Abdulwahab Tahan of the NGO Airwars confirms this conclusion.
“My job is to collect and archive videos on the air strikes in Syria before they are taken off from the Web. Activists in Syria upload lots of videos on YouTube. After archiving the videos we geo-localize data […], without our work the regime would have an even freer hand, nobody would challenge them, there would be more victims killed. These videos are part of the war, they provide information, evidence for the future. The problem is that often they are classifed as IS videos and deleted from YouTube. This censorship is affecting a lot of organizations engaged in Syria.” (Abdulwahab Tahan della NGO Airwars)
In any case, the algorithms are much more influential than the journalists. David Kaye, UN Special Rapporteur on Freedom of Expression is not optimistic :
“[…] social platforms will have more and more power to decide what can remains and what is removed. Over time we will have less information available and people shouldn’t be surprised if we become a poorer society.”
The testimonies of Facebook, Google and Twitter’s big wigs before the American Senate Committee for Crime and Terrorism in October 2017 have not reassured us. They all claimed to be doing their best to protect social platforms from terrorists, jihadists and extremists of all kinds. They all guarantee that they have thousands of people reviewing thousands and thousands of pages to stop the spread of terrorist content and foreign interference in the democracy of the United States – “We have ten thousand people working for security and we are committed to investing more by the end of 2018.” (Colin Stretch)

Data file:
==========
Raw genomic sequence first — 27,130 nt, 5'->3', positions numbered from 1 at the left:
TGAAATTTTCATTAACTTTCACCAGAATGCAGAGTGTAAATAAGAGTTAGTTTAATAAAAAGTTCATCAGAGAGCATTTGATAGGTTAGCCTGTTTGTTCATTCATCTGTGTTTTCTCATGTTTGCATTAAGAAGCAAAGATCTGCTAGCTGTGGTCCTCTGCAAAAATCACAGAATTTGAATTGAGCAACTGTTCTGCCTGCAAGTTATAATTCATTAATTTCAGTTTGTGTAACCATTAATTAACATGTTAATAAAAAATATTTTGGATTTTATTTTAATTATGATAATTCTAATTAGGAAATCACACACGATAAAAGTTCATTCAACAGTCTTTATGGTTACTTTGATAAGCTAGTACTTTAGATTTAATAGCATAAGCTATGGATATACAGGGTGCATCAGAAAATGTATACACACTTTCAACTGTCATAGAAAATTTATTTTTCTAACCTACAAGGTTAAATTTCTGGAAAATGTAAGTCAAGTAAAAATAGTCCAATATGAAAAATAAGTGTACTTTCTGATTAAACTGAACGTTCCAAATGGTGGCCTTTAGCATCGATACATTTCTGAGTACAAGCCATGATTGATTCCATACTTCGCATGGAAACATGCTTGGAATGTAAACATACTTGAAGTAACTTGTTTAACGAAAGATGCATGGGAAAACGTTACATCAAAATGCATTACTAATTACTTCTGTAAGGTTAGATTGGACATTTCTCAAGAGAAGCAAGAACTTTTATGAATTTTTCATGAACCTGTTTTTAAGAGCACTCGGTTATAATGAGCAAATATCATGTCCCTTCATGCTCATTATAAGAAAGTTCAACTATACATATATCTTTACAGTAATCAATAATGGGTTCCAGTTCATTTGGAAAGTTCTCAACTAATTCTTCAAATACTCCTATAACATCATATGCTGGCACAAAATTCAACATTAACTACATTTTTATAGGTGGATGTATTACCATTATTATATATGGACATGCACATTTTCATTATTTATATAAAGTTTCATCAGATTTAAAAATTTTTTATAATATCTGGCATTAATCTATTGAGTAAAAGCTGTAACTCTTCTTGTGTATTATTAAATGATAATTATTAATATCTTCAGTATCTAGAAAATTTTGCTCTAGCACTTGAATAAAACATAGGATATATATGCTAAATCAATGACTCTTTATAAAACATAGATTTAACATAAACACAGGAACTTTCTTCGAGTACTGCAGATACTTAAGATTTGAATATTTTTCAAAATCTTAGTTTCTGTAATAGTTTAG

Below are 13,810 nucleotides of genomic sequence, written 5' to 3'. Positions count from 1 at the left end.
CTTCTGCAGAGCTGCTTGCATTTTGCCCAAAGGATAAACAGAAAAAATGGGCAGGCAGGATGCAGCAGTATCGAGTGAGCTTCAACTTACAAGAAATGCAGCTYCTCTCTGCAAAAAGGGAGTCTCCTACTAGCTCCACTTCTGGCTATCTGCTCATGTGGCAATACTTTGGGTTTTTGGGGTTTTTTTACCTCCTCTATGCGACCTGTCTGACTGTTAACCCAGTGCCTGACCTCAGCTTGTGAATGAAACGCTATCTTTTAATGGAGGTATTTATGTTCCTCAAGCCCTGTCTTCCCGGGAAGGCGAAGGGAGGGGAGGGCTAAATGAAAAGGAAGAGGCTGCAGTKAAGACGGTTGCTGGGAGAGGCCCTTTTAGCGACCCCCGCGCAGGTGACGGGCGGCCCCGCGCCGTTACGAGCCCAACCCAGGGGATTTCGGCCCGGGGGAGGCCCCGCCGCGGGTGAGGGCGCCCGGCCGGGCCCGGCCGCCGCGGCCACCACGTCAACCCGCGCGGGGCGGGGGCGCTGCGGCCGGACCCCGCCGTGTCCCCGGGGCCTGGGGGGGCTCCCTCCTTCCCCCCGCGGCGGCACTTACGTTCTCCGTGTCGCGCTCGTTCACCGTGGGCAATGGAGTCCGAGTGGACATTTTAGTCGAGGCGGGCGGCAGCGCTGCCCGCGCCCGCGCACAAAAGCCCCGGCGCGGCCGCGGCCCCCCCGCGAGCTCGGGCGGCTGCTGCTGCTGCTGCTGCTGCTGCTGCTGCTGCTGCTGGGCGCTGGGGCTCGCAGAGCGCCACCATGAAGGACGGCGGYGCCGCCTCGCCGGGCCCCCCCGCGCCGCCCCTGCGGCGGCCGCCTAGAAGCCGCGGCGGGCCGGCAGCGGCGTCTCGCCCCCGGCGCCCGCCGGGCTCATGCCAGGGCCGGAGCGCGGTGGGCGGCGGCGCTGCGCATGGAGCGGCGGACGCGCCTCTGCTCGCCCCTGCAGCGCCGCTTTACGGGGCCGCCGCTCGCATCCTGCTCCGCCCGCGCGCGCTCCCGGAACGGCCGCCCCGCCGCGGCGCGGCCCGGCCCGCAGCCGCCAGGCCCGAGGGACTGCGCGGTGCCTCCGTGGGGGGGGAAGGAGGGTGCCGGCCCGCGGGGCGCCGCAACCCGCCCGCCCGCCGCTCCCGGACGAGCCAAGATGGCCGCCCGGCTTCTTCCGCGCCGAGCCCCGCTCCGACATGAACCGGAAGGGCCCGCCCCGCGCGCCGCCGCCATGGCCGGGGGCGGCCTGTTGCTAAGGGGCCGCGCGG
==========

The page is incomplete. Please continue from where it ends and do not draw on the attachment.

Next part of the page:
Tristan Harris, well-known former Google design ethicist, and “the closest thing Silicon Valley has to a conscience”, as The Atlantic defined him, thinks that platforms have been undoubtedly designed to provoke extreme reactions and behavior.
“There is an underlying misconception – it is to think that human nature is human nature and technology is a neutral tool. This is not true because technology does have a bias, it has a goal. The goal is to draw the attention of as many people as possible. Outrage, offence, violence, all the evils of the world, are really good at doing that, and Facebook benefits from it all.”
The closing scenes of THE CLEANERS takes us back to where we had started our journey, to the outskirts of Manila among mountains of trash. Some of the Cleaners will give up, some confessing that they are no longer the same person as when they started the work (“it is as if a virus had taken possession of my brain”), some grit their teeth and go on.
One, instead, couldn’t handle it and killed himself, unexplainably, with a rope around his neck. He was specialized in censoring extreme self-mutilation videos.